10. 10. When undertaking REDD+ activities, the following safeguards should be promoted and supported: (a) Complement or consistent with the objectives of national forest programmes and relevant international conventions and agreements (b) Transparent and effective national forest governance structures (c) Respect for the knowledge and rights of indigenous peoples and members of local communities (d) Full and effective participation of relevant stakeholders (e) Consistent with the conservation of natural forests and biological diversity ● not used for conversion of natural forests ● protection and conservation of natural forests and their ecosystem services, ● enhance other social and environmental benefits (f) Address the risks of reversals (g) Reduce displacement of emissions Cancun safeguards from an equity perspective Recognition Procedure Distributio n
  11. 11. • Address equity in national policies and in their REDD+ related strategies • Include equity as an overarching principle in national environmental laws and strategies • Recognise more specific principles such as participation, access to information and capacity building, recognition of land tenure rights and recognition and respect of indigenous peoples’ rights. National Policies and Strategies in Mexico and Peru
  12. 12. Equity Perceptions in Mexico and Peru • Definitions of equity are complex and multidimensional • Perceptions of what is equitable vary depending of the stakeholders and the initiatives. • Equity as a concept is associated with justice, wellbeing/adequate social conditions and addressing inequalities • In Peru, equity discussions focused on happiness and in Mexico they focus on achieving an inclusive society with social cohesion and substantive equality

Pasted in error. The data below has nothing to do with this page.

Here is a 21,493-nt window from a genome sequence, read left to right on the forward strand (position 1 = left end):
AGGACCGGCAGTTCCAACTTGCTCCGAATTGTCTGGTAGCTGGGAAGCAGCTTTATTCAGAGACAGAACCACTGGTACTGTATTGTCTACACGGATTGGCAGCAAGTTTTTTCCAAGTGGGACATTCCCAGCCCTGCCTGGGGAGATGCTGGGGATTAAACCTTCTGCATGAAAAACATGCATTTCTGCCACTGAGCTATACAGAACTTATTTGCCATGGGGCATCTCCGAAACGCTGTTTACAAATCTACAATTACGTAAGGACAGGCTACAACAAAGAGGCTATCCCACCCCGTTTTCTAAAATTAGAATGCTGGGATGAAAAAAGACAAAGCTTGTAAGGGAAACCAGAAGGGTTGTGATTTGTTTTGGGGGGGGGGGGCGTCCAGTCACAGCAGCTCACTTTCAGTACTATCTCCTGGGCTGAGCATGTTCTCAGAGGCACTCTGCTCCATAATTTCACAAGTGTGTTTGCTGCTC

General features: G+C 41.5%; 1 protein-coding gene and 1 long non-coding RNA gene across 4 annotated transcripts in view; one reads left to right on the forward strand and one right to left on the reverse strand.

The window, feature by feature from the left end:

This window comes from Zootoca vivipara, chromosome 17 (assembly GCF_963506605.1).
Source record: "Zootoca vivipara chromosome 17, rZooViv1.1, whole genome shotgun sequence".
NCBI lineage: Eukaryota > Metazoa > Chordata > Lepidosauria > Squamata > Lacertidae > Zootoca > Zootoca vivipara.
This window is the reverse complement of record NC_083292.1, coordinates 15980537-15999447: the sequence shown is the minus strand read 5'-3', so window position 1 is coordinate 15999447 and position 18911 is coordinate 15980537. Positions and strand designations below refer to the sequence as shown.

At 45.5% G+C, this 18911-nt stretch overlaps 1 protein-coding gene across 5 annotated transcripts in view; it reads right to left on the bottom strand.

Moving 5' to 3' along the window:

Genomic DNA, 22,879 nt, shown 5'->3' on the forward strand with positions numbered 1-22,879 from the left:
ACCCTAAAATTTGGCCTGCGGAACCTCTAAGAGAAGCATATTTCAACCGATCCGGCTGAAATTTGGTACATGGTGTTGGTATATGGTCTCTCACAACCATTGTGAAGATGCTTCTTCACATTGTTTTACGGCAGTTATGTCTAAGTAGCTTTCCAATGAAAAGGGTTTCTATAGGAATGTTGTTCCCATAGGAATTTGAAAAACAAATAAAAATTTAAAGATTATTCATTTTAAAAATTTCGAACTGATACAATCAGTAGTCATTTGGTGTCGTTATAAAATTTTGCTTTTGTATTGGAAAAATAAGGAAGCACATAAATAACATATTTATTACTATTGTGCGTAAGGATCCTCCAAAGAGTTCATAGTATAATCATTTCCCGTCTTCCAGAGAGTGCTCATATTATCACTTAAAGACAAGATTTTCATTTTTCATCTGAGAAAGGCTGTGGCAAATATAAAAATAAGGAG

13. 13. Implementation of REDD+ activities
  14. 14. Equity in Recognition Recognition of key right-holders and stakeholders Equity in Procedure Participation in decision-making on benefit sharing Equity in Distribution Benefits equitably shared Equitable REDD+ benefit-sharing REDD+ benefit sharing – what looks equitable may not be Policy recognises rights-holders but not other forest stakeholders on whom effective REDD+ depends Policy recognises rights-holders + stakeholders but there is elite capture in decision-making Good governance but social norms prevent equitable strategies being implemented Equitable sharing of benefits but overall benefit reduced by high transaction costs of participatory processes Policy recognises rights-holders + stakeholders but policy is not implemented
  15. 15. Lessons Learned • REDD+ policies and strategies should recognise all three dimensions of equity — recognition, procedure benefit/cost distribution — as crucial and interdependent. • Secure land/forest tenure is always highly desirable but where this is not possible in the foreseeable future equitable outcomes may still be achieved. • REDD+ initiatives should consider all rights-holders and stakeholders who have a role in ensuring success, including stakeholders without formal tenure rights • Women’s and youth’s interests and rights should be integral to REDD+, not an add-on or separate agenda
  16. 16. How to address equity
  17. 17. Ten building blocks for equitable REDD+ Recognising stakeholder groups, and their characteristics Recognising and protecting stakeholders’ rights Recognising which REDD+ activities have positive or negative social impacts Ensuring effective participation, access info/CB & involvement decision-making Sharing information in gender and culturally appropriate communication strategy Considering principles/criteria to balance rights, contributions, and needs Proposing actions to include marginalised groups, & ensure benefit control Designing & implementing community monitoring Designing and implementing accountability mechanisms Ensuring people affected by the scheme have access to grievance mechanism
  18. 18. MUCHAS GRACIAS!!!